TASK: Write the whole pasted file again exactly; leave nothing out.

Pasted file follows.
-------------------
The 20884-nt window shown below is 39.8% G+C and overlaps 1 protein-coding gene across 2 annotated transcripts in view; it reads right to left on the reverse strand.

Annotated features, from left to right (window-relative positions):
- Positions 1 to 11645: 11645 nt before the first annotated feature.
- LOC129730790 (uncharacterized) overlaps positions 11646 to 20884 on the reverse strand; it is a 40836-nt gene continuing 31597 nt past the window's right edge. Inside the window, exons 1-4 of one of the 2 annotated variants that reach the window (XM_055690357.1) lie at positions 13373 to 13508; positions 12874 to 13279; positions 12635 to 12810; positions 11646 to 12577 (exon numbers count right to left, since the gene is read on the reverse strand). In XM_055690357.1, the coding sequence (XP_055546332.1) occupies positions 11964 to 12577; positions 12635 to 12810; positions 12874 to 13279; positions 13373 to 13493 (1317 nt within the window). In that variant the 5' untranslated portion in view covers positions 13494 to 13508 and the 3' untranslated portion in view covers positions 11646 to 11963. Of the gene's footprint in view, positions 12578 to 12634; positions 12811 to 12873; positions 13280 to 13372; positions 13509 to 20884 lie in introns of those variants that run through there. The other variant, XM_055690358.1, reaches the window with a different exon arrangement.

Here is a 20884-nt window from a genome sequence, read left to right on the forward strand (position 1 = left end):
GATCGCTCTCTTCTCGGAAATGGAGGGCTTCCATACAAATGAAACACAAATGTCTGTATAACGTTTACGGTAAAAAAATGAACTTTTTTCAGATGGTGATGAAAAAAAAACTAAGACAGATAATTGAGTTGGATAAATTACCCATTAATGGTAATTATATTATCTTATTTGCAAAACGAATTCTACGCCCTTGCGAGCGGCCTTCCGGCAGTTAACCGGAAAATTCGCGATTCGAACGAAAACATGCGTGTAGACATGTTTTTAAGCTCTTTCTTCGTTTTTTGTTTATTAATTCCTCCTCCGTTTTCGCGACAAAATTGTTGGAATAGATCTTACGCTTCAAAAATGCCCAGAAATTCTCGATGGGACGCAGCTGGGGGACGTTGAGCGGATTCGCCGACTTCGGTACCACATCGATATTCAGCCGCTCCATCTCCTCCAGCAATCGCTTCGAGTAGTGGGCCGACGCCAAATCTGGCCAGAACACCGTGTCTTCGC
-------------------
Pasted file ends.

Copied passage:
The 20884-nt window shown below is 39.8% G+C and overlaps 1 protein-coding gene across 2 annotated transcripts in view; it reads right to left on the reverse strand.

Annotated features, from left to right (window-relative positions):
- Positions 1 to 11645: 11645 nt before the first annotated feature.
- LOC129730790 (uncharacterized) overlaps positions 11646 to 20884 on the reverse strand; it is a 40836-nt gene continuing 31597 nt past the window's right edge. Inside the window, exons 1-4 of one of the 2 annotated variants that reach the window (XM_055690357.1) lie at positions 13373 to 13508; positions 12874 to 13279; positions 12635 to 12810; positions 11646 to 12577 (exon numbers count right to left, since the gene is read on the reverse strand). In XM_055690357.1, the coding sequence (XP_055546332.1) occupies positions 11964 to 12577; positions 12635 to 12810; positions 12874 to 13279; positions 13373 to 13493 (1317 nt within the window). In that variant the 5' untranslated portion in view covers positions 13494 to 13508 and the 3' untranslated portion in view covers positions 11646 to 11963. Of the gene's footprint in view, positions 12578 to 12634; positions 12811 to 12873; positions 13280 to 13372; positions 13509 to 20884 lie in introns of those variants that run through there. The other variant, XM_055690358.1, reaches the window with a different exon arrangement.

Here is a 20884-nt window from a genome sequence, read left to right on the forward strand (position 1 = left end):
GATCGCTCTCTTCTCGGAAATGGAGGGCTTCCATACAAATGAAACACAAATGTCTGTATAACGTTTACGGTAAAAAAATGAACTTTTTTCAGATGGTGATGAAAAAAAAACTAAGACAGATAATTGAGTTGGATAAATTACCCATTAATGGTAATTATATTATCTTATTTGCAAAACGAATTCTACGCCCTTGCGAGCGGCCTTCCGGCAGTTAACCGGAAAATTCGCGATTCGAACGAAAACATGCGTGTAGACATGTTTTTAAGCTCTTTCTTCGTTTTTTGTTTATTAATTCCTCCTCCGTTTTCGCGACAAAATTGTTGGAATAGATCTTACGCTTCAAAAATGCCCAGAAATTCTCGATGGGACGCAGCTGGGGGACGTTGAGCGGATTCGCCGACTTCGGTACCACATCGATATTCAGCCGCTCCATCTCCTCCAGCAATCGCTTCGAGTAGTGGGCCGACGCCAAATCTGGCCAGAACACCGTGTCTTCGC